Can Museums Save European Democracy?

 
Illustration by  Rosa ter Kuile

Illustration by Rosa ter Kuile

 

ON A SUNNY SATURDAY MORNING a surprisingly diverse crowd gathered at the Imperial War Museum in London. They had come for a pop-up “Conflict Café”: an opportunity to share food with Syrian refugees and exchange questions and stories about experiences of displacement. For many, it was the first time they had ever been face-to-face with a refugee, or learned about the reality of the Syrian civil war from someone who was forced to live it.

Beforehand, staff at the museum were afraid that arguments or even protests might break out at the event between those with differing views on migration, but when the conversations between the Syrian speakers and museum visitors began, the atmosphere in the room turned out to be extremely supportive. The Conflict Café turned the museum into a safe space where difficult conversations could be had and all voices were equally valued, even if they disagreed.

The buzzing conversations at the museum were in stark contrast to what predominates online, where fake news, social media echo chambers, and misleading clickbait not only create misunderstanding, but lead to political attitudes that feed chaos, fear and antagonism. Having a space in which everybody is allowed to have a voice and to be heard forms the basis of a successful democracy, and it is exactly that space that seems to be crumbling in our societies.

 
 
Europe’s museums are hoping that by embedding their work deeper in society and letting other voices speak, they can empower people to understand perspectives that might be different from their own.
 

 

Museums might seem like an unlikely contender to “save democracy,” having long been concentrations of affluent, white, elite culture. But over the last few years, European museums have set in motion a major change. They are quite bravely putting themselves forward as candidates for providing that “space” that democracy needs to function. Europe’s museums are hoping that by embedding their work deeper in society and letting other voices speak, they can empower people to understand perspectives that might be different from their own, to challenge established norms and to propose new values instead.

For a long time museums have proclaimed to be neutral, objective holders of information about the past, but as George Orwell wrote in 1984, “He who controls the past, controls the future.”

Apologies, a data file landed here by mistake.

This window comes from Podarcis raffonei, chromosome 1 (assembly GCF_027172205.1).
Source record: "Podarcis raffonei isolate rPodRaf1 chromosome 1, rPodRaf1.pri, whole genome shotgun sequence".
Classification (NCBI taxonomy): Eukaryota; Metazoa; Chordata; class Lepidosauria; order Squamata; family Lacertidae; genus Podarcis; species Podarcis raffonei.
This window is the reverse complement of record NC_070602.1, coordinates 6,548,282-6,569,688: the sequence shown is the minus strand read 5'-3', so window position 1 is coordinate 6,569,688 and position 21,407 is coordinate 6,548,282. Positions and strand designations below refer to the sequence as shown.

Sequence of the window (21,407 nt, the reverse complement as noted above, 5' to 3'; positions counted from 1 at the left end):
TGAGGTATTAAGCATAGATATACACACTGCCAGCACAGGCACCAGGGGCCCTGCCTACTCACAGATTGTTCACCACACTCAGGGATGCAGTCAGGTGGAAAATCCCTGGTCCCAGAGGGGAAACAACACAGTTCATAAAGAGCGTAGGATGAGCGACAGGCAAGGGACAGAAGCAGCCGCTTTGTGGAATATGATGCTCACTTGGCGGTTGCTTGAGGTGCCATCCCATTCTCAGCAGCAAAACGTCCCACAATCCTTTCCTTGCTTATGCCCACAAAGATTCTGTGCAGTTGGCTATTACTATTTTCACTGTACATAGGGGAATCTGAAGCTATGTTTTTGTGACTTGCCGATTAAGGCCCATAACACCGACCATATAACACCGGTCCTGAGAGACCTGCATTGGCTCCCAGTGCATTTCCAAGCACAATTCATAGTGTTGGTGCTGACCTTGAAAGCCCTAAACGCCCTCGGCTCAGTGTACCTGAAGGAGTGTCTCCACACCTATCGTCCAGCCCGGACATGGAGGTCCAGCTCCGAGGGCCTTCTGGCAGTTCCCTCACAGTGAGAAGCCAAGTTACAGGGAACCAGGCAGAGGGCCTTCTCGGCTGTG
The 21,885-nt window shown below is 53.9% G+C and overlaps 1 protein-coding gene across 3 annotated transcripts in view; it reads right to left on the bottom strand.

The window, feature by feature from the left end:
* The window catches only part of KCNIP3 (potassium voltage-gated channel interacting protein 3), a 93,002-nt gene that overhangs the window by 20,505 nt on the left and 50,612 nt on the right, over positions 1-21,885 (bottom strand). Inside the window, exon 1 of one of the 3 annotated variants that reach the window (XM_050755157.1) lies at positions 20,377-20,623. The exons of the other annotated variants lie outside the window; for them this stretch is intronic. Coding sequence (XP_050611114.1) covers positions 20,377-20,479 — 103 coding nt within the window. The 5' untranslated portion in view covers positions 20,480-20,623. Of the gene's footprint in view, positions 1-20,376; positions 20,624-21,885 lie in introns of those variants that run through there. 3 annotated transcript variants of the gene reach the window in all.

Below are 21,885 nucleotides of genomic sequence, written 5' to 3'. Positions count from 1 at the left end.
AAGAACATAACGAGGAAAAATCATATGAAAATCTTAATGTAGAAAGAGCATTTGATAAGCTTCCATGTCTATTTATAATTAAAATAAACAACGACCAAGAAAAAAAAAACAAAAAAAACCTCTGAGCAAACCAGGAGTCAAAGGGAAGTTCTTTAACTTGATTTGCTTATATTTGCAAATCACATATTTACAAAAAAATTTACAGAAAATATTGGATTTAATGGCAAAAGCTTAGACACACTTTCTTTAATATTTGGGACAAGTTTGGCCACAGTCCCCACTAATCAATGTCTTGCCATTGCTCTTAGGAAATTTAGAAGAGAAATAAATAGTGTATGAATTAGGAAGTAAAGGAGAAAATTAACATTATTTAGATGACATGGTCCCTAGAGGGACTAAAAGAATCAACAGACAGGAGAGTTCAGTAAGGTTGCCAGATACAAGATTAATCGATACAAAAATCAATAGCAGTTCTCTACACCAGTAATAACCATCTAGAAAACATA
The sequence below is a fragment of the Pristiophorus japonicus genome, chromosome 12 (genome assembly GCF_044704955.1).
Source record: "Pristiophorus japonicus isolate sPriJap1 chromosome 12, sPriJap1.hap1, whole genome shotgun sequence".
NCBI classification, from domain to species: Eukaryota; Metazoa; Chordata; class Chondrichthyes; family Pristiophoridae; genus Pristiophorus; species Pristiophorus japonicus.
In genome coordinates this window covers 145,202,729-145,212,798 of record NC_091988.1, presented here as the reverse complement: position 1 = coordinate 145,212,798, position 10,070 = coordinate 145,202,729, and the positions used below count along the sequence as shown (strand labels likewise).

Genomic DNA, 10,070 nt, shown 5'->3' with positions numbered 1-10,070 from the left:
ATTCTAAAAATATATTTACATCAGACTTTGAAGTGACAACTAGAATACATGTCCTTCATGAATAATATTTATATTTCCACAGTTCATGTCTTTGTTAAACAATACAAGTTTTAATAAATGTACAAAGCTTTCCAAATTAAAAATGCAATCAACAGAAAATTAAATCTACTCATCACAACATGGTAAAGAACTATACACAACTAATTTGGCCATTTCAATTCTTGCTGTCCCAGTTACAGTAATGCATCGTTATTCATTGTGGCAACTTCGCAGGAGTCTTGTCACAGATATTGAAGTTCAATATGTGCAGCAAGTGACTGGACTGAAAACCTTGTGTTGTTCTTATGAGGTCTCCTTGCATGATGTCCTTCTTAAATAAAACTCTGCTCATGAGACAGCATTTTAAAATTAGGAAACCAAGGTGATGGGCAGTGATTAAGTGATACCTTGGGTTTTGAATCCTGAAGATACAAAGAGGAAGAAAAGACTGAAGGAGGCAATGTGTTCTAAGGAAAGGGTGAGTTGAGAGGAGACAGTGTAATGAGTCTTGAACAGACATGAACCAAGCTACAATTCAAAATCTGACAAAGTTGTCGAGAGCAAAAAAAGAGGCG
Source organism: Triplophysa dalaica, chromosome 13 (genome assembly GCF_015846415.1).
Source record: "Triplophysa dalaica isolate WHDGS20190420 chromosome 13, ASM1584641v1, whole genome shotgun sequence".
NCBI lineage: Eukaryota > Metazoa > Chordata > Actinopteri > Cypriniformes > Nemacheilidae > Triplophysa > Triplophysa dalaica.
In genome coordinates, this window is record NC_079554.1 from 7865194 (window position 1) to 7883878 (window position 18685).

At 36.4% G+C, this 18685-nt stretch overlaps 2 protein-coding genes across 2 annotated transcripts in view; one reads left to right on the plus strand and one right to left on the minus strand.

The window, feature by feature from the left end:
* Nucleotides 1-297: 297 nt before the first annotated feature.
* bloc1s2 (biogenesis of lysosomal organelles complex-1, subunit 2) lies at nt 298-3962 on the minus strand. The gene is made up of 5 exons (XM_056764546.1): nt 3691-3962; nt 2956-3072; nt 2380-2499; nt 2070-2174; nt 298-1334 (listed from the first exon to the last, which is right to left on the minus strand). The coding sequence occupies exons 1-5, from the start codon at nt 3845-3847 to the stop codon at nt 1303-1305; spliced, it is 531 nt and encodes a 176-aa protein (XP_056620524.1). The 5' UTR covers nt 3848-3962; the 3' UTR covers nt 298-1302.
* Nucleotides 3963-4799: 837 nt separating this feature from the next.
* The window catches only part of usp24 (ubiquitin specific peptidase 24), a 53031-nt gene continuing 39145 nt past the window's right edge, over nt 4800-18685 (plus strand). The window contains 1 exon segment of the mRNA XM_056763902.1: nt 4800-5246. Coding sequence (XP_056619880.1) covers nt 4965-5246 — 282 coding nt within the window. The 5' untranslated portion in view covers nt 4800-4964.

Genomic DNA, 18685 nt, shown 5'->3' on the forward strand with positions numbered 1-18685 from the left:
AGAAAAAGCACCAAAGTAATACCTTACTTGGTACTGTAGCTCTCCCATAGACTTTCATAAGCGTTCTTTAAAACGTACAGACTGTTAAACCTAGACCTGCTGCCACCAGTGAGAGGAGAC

Museums hold our history, and are therefore in a powerful position. They are the narrators of the stories our civilization is built on and still builds on. They reflect the values we hold. They are repositories of our collective memory. As such, they ultimately decide whose history gets told. Which bits are included, which bits are left out, and whose voices will speak.

Many who visit the Louvre or the British Museum forget that they are presented not just with work of art, but also with a whole range of values and assumptions made by the people who selected those objects. Beyond the immensely problematic history of colonialism that is generally left out on the little captions next to the objects, museum displays also demonstrate implicit choices about what we think is “normal” and what we decided was worth keeping. One might wonder, for example, why we have such little artwork by women in museums. Or artwork that depicts LGBTQ+ experiences. Or even artwork by people who did not go to art school. If the stories that are told in most museums seem incomplete and elitist, that is no surprise: the voices that have recorded European history have been largely white, male and bourgeois.

Over the last fifty years, artists and academics have made attempts at breaking down the image of the museum as the elitist temple of intellectual life by challenging the boundaries of art institutions. But it is only recently that museums have started to push a new wave of change from within.